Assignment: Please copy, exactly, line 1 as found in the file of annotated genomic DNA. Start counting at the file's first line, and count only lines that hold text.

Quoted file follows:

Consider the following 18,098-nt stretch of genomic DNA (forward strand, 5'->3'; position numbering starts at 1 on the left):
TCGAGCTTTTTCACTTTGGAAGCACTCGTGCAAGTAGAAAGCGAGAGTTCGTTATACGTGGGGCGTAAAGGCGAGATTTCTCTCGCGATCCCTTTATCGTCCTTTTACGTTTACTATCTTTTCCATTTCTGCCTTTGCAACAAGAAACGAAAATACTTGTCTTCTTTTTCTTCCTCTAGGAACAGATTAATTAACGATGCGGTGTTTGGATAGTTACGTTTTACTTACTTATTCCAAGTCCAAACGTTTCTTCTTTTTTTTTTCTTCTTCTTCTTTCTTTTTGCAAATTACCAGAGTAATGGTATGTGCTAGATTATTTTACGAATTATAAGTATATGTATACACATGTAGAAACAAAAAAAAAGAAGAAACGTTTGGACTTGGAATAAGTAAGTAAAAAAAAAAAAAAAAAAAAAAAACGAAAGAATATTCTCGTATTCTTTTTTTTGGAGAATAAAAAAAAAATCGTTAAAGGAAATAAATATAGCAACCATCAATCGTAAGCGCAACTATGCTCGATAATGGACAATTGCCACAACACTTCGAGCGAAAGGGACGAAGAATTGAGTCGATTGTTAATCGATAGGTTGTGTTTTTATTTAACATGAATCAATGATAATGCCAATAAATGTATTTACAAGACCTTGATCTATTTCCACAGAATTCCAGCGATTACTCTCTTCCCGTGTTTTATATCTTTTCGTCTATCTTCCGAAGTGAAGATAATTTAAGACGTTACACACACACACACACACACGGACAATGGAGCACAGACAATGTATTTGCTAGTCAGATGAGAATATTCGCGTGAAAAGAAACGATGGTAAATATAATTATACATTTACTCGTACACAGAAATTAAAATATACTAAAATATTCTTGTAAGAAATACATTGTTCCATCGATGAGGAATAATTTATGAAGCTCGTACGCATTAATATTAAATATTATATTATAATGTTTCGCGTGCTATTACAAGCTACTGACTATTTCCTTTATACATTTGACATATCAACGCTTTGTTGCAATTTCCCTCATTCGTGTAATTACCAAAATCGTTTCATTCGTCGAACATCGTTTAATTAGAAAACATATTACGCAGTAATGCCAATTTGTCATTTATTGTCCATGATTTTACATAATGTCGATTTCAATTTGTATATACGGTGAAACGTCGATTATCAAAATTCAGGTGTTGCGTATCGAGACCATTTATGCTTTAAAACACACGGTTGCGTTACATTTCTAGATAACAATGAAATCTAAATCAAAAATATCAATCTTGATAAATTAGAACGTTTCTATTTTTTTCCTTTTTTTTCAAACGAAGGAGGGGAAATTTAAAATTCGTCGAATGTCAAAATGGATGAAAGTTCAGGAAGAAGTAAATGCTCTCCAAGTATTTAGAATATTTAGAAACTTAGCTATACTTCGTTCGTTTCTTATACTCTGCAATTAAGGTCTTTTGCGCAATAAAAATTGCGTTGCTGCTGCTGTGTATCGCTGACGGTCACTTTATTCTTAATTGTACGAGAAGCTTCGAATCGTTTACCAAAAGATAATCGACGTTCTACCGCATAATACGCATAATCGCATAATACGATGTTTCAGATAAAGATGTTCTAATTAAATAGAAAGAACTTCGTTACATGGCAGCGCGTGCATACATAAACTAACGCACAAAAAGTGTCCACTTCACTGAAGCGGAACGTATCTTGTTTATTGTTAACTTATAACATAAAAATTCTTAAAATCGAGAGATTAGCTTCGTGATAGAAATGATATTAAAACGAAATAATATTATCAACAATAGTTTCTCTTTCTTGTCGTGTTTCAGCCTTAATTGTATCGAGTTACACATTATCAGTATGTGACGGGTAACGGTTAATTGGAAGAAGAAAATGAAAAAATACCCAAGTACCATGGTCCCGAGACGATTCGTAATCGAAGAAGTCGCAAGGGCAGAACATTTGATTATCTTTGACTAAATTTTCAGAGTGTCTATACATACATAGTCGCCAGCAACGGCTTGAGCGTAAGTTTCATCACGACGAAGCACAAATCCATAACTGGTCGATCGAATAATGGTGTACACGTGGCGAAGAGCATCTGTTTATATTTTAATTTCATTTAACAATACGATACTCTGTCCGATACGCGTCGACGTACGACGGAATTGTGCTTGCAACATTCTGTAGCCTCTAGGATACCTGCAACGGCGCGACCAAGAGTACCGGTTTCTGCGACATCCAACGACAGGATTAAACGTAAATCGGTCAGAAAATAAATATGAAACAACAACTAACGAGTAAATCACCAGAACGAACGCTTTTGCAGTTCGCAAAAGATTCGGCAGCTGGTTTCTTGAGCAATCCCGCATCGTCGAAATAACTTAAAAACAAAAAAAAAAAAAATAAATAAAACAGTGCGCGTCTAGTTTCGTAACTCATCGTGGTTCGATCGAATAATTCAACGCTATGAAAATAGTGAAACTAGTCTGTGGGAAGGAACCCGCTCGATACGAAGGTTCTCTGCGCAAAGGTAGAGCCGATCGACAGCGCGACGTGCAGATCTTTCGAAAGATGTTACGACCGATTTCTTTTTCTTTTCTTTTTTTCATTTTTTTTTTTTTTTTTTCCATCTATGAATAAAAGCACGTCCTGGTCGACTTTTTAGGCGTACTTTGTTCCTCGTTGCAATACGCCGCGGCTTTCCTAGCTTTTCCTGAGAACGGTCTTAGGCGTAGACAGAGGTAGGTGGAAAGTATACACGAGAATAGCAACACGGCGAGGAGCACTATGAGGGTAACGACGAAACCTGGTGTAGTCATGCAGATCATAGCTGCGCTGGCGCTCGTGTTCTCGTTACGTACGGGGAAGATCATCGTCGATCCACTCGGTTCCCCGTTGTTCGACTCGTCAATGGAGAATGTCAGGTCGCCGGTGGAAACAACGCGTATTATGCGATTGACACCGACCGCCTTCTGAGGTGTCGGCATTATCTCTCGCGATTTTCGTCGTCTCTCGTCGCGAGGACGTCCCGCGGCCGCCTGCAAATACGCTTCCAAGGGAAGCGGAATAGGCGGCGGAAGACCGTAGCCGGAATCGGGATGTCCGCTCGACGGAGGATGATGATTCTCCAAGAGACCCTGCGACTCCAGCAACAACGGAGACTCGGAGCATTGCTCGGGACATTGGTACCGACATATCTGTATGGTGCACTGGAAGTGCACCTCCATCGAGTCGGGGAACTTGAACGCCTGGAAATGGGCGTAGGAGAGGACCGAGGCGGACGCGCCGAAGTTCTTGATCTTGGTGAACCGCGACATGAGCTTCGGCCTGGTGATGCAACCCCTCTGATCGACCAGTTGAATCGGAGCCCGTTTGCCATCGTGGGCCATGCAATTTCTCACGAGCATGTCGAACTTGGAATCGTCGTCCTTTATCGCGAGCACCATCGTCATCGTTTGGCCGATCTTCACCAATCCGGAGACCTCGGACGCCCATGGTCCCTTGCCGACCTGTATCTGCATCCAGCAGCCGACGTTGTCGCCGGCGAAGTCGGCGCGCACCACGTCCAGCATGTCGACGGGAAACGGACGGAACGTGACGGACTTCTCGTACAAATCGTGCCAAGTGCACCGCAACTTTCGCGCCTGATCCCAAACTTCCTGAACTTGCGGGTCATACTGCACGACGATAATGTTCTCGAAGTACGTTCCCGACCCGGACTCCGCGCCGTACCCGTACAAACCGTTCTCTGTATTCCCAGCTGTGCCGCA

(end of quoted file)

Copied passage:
Consider the following 18,098-nt stretch of genomic DNA (forward strand, 5'->3'; position numbering starts at 1 on the left):